Paul Frew: The libertarian electrician now charged with sparking the north's economic recovery
THERE may be signs of green shoots in the economy, but for the man charged with spearheading its recovery, significant challenges lie ahead.
On the libertarian end of the DUP and a natural back-bencher, Paul Frew will now be responsible for leading that recovery with a department suffering from a high staff vacancy rate.
What he has going for him, is real world knowledge of business and the private sector.
The son of a lorry driver turned newsagent, the Broughshane MLA spent 20 years as an electrician and foreman, and once quipped that his ‘university’ was the building sites of Belfast.
As familiar as he is with negotiating scaffolding, the 46-year-old now takes charge of the economic recovery effort as the UK Government prepares to dismantle the scaffolding and supports propping up the north’s economy since March 2020.
The furlough scheme will begin winding down next month, with all support due to be withdrawn by the end of September. The last official count from HMRC showed 90,000 jobs still registered under the scheme at the end of April.
An escalation in redundancies appears inevitable in the second half of 2021.
Protections around company insolvency will be also begin winding down from July 1, with analysts warning of a surge in business failures.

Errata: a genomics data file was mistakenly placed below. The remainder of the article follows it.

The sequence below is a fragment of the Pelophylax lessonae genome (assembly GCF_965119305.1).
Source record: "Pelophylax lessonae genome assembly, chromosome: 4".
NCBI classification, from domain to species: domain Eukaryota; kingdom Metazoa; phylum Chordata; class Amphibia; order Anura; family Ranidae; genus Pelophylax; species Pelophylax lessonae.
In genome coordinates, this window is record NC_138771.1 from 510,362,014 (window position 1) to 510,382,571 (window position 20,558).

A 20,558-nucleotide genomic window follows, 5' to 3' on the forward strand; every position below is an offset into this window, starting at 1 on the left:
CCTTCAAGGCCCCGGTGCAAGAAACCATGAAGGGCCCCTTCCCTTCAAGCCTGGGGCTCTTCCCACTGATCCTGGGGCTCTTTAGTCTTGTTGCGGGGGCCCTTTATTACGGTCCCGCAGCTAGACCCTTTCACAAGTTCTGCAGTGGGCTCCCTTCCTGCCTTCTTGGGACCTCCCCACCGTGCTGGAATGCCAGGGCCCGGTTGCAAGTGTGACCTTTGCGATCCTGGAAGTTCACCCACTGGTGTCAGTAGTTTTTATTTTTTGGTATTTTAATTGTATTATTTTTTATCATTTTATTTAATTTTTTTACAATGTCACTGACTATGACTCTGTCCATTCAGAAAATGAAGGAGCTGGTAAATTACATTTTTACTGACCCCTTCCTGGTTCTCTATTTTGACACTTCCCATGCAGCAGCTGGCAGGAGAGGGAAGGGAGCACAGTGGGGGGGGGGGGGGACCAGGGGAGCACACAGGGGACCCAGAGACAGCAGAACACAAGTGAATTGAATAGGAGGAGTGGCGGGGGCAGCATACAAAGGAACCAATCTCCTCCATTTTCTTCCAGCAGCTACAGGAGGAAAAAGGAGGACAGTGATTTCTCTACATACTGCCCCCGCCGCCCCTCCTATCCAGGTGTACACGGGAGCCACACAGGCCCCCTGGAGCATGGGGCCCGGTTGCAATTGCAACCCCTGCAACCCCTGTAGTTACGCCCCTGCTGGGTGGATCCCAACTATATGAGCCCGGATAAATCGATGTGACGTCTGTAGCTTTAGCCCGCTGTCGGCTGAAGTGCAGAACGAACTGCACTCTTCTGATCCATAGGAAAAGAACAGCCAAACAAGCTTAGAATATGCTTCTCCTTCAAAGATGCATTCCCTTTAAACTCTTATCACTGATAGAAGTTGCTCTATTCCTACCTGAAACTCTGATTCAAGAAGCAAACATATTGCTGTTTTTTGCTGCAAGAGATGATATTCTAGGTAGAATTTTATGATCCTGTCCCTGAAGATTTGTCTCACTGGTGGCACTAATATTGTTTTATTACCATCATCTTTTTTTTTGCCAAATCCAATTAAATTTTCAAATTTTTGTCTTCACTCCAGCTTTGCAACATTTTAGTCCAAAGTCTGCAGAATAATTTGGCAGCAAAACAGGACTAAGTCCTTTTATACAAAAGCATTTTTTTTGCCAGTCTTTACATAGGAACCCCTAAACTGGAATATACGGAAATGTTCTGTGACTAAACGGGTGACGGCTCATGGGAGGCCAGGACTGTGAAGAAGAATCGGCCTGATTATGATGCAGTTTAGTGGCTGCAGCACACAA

The incoming economy minister appears well aware of what lies ahead.
Perhaps with his new job in mind (and possibly his seven years as a part-time RIR soldier), Paul Frew told an assembly budgetary debate on Monday that the economy is in “a phoney war period”, warning that “business is on life support”.
As a self-professed libertarian, Mr Frew no doubt has his own views on the economy. He appears to have strong views on energy policy, particularly around Irish state-owned Eirgrid's involvement with the Northern Ireland electricity grid.
We know he’s not a fan of lockdowns. As recently as yesterday, he told the assembly that restrictions should never be classed as the default position.
“We should always strive to remove them, where and when we can, in order to allow people to live their lives and get on with their business."
He tweeted on Tuesday that he hopes to outline his own economic plans “very soon”.
Whether he takes his cue from Diane Dodds remains to be seen.
The outgoing minister was in mid-flow rolling out a series of new strategic papers for various aspects of the economy over the next 10 years when she was cut off at the knees.
Unlike the incumbent, Paul Frew won't have £1 billion of extra cash from London to save businesses from dying.
But what he can thank Diane Dodds for is a freshly printed 29-page economic action plan, which the executive has already agreed to fund to the tune of £270 million.
The greater part of that plan involves the £140m high street voucher scheme, due to roll out in September.
For a party in dire need of some positive PR, a £100 cash card in the pocket of every adult in Northern Ireland can’t come soon enough.